Behavioral Informatics and Technology

Chair: Danielle Arigo, PhD
Co-Chair: Lisa Cadmus-Bertram, PhD

Description/Mission Statement

The Behavioral Informatics and Technology Special Interest Group (BIT SIG), formerly known as the Technology SIG, is designed as a forum for members of the Society of Behavioral Medicine with an interest in the impact of information and communication technology on health behavior outcomes and processes. Our working definition of "behavioral informatics" incorporates the study of the use of these technologies by patients and healthcare providers as well as the design, implementation and evaluation of behavior change interventions delivered through advanced technologies. The goal is to promote the appropriate use of technologies to improve health and health care.

SIG Minutes

Meeting minutes are available as PDF downloads.


2017 Annual Meeting

BIT SIG student poster award winners: Daniel Palac, Jennifer Warnick, and Bradley Kendall.

BIT SIG Trainee Award Winners

BIT SIG Trainee Awardees: Erin Tagai for Significance to the Field of Digital Health and Molly Tanenbaum for Innovation.


#TechSIG Feature – Each week, BIT features a recently published article that is relevant to digital health by promoting it on Twitter (@SBMDigitalHlth)

Have an article to share?

Featured papers must have been published or made available online within the past three months. Tweet your submission to @SBMDigitalHlth or email it to

#TechSIG Featured Papers (full list here)


#TechSIG feature by Buis, @CRichardsonmd et al: consumer #healthinformatics for #hypertension mgmt in #primarycare.

Buis, L. R., Roberson, D. N., Kadri, R., Rockey, N. G., Plegue, M. A., Choe, H. M., & Richardson, C. R. (2017). Utilizing Consumer Health Informatics to Support Management of Hypertension by Clinical Pharmacists in Primary Care: Study Protocol. JMIR research protocols, 6(10).


#TechSIG feature by @BehavioralMed friends @conroylab @aaronpincus & colleagues:  Potential threats to ecological validity when using ecological momentary assessment methods. #mHealth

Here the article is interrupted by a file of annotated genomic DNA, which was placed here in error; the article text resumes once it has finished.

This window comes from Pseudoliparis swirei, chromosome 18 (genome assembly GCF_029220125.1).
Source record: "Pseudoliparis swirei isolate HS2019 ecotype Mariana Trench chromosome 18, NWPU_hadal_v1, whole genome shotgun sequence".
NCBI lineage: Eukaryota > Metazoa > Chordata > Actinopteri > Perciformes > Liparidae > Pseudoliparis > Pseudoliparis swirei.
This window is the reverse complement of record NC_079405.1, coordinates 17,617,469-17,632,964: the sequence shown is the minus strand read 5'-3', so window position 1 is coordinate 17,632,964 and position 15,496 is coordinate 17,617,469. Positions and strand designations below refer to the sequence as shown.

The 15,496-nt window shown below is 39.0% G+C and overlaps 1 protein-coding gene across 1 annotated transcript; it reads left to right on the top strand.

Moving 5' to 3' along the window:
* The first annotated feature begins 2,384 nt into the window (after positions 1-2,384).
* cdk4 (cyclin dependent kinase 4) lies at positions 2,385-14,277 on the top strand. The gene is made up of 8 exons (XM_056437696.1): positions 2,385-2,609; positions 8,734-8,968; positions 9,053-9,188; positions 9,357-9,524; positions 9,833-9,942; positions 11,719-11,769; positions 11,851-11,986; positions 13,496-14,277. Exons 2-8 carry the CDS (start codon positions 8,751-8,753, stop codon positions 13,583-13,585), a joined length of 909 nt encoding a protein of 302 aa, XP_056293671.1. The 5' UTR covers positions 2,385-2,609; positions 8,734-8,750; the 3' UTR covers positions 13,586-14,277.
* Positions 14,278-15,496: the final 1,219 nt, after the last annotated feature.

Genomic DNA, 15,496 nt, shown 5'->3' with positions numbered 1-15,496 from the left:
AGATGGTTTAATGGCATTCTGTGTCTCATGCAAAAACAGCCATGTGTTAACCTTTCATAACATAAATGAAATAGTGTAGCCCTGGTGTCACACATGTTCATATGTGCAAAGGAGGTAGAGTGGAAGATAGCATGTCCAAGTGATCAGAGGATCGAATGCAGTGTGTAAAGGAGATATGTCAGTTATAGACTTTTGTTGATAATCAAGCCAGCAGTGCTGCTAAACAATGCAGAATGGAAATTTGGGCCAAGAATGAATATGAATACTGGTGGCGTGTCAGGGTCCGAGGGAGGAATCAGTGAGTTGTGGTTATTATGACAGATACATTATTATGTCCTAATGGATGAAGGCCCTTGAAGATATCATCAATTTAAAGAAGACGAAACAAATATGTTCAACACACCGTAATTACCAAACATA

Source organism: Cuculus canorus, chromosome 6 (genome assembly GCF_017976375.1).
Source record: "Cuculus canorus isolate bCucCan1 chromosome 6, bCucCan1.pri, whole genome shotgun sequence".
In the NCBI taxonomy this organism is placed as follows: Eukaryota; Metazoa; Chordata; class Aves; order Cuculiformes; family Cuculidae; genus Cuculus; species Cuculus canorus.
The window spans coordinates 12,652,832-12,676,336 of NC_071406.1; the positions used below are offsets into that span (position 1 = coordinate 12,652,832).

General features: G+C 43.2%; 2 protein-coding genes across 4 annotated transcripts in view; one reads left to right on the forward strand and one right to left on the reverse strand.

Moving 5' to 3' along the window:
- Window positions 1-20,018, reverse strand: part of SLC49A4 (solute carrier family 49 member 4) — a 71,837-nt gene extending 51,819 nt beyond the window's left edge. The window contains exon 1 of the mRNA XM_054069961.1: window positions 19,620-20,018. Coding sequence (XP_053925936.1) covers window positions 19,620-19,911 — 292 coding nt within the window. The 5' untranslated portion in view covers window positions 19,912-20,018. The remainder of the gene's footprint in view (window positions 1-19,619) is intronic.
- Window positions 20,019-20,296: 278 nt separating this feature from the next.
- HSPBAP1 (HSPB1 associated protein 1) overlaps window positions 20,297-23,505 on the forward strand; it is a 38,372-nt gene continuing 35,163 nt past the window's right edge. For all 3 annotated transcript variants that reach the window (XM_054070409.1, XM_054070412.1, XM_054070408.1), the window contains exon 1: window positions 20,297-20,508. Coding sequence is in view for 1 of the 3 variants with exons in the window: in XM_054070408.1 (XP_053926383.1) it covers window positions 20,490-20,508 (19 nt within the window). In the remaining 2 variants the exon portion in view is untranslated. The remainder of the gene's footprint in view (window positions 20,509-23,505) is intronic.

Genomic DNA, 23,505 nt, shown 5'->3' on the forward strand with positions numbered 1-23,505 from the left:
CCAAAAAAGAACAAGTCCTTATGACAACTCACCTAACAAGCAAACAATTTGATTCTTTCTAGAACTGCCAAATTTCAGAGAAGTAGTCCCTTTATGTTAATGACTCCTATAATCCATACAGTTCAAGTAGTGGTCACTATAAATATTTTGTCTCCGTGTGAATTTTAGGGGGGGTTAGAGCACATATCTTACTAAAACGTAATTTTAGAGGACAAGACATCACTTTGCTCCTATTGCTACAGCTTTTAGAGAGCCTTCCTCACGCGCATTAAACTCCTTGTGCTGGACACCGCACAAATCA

Ram, N., Brinberg, M., Pincus, A. L., & Conroy, D. E. (2017). The questionable ecological validity of ecological momentary assessment: Considerations for design and analysis. Research in Human Development, 14(3), 253-270.


#TechSIG feature by BIT member @DaniArigo and colleagues: Pilot feasibility study of #HIIT vs. endurance #exercise (+ #Fitbit) for #weightloss among #postmenopausal women.  #Wearables #WomensHealth

Grossman, J. A., Arigo, D., & Bachman, J. L. (2017). Meaningful weight loss in obese postmenopausal women: A pilot study of high-intensity interval training and wearable technology. Menopause (New York, NY).


 #TechSIG feature is back! This week by @behavioralmed associates @drseanmullen @LeeRitterband and colleagues: factorial design to examine features of #mHealth apps for #physicalactivity.

Fanning, J., Roberts, S., Hillman, C. H., Mullen, S. P., Ritterband, L., & McAuley, E. (2017). A smartphone “app”-delivered randomized factorial trial targeting physical activity in adults. Journal of Behavioral Medicine, 1-18.


#TechSIG feature by BIT members @APfam @SpringLabTeam: improving recruitment and retention in an #mHealth clinical trial by responding to population's feedback. #DigitalHealth …

Pfammatter, A. F., Mitsos, A., Wang, S., Hood, S. H., & Spring, B. (2017). Evaluating and improving recruitment and retention in an mHealth clinical trial: an example of iterating methods during a trial. mHealth, 3.


#TechSIG feature by BIT members @drCarterHarris and colleagues: development of an #eHealth decision support tool for #LungCancer screening. #DigitalHealth

Carter-Harris, L., Comer, R. S., Goyal, A., Vode, E. C., Hanna, N., Ceppa, D., & Rawl, S. M. (2017). Development and Usability Testing of a Computer-Tailored Decision Support Tool for Lung Cancer Screening: Study Protocol. JMIR research protocols, 6(11).


#TechSIG feature by BIT members @JessicaYBreland @lmquinti @DrKrisSchneider @DrChristineMay & today's #SBMGrandRounds presenter @DrSherryPagoto: #SocialMedia to Increase Impact of #PublicHealth Research (DM for full text).

Breland, J. Y., Quintiliani, L. M., Schneider, K. L., May, C. N., & Pagoto, S. (2017). Social Media as a Tool to Increase the Impact of Public Health Research. American Journal of Public Health Research,  107, 1890–1891.


Twitter Chat

The BIT SIG held its first Twitter Chat on January 19, 2017. The chat discussed ways to overcome technology challenges in health research.